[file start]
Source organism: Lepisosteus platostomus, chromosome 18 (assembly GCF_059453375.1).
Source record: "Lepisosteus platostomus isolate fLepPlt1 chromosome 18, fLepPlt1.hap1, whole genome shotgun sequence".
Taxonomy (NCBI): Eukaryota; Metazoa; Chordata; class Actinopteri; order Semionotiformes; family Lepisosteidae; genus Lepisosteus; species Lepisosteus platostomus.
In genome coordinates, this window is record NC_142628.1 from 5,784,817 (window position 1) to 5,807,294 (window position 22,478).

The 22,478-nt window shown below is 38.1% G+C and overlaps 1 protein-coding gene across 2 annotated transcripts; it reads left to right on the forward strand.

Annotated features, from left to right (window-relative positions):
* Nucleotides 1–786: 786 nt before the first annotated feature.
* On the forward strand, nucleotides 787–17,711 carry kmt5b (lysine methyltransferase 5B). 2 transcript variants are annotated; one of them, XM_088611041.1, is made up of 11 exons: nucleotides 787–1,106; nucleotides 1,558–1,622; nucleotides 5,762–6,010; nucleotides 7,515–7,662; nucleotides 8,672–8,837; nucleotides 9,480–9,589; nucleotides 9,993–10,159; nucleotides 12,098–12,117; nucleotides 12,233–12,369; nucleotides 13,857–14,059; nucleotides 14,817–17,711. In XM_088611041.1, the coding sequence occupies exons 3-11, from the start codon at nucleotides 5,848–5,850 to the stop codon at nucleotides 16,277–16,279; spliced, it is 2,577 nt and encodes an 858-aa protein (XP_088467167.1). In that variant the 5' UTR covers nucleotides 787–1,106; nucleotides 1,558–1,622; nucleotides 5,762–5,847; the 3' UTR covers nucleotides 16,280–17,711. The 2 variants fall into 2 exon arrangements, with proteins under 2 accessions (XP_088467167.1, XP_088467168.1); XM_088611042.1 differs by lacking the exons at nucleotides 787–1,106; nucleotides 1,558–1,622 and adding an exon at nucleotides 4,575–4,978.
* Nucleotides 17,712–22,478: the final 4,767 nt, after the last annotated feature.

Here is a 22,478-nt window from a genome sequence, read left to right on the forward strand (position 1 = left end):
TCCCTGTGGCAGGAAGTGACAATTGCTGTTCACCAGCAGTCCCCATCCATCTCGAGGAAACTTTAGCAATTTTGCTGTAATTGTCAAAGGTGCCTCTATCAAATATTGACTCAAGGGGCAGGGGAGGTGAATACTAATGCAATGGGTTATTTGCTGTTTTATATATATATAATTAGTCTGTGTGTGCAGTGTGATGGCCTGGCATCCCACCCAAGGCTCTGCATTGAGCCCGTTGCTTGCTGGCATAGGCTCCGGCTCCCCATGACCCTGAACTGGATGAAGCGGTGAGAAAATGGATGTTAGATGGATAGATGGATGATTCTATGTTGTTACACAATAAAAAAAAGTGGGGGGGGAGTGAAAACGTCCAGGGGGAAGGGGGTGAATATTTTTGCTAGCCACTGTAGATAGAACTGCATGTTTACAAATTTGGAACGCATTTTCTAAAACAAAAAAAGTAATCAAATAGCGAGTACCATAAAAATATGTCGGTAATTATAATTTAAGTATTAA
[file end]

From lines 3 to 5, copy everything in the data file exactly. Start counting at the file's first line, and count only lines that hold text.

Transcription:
Taxonomy (NCBI): Eukaryota; Metazoa; Chordata; class Actinopteri; order Semionotiformes; family Lepisosteidae; genus Lepisosteus; species Lepisosteus platostomus.
In genome coordinates, this window is record NC_142628.1 from 5,784,817 (window position 1) to 5,807,294 (window position 22,478).

The 22,478-nt window shown below is 38.1% G+C and overlaps 1 protein-coding gene across 2 annotated transcripts; it reads left to right on the forward strand.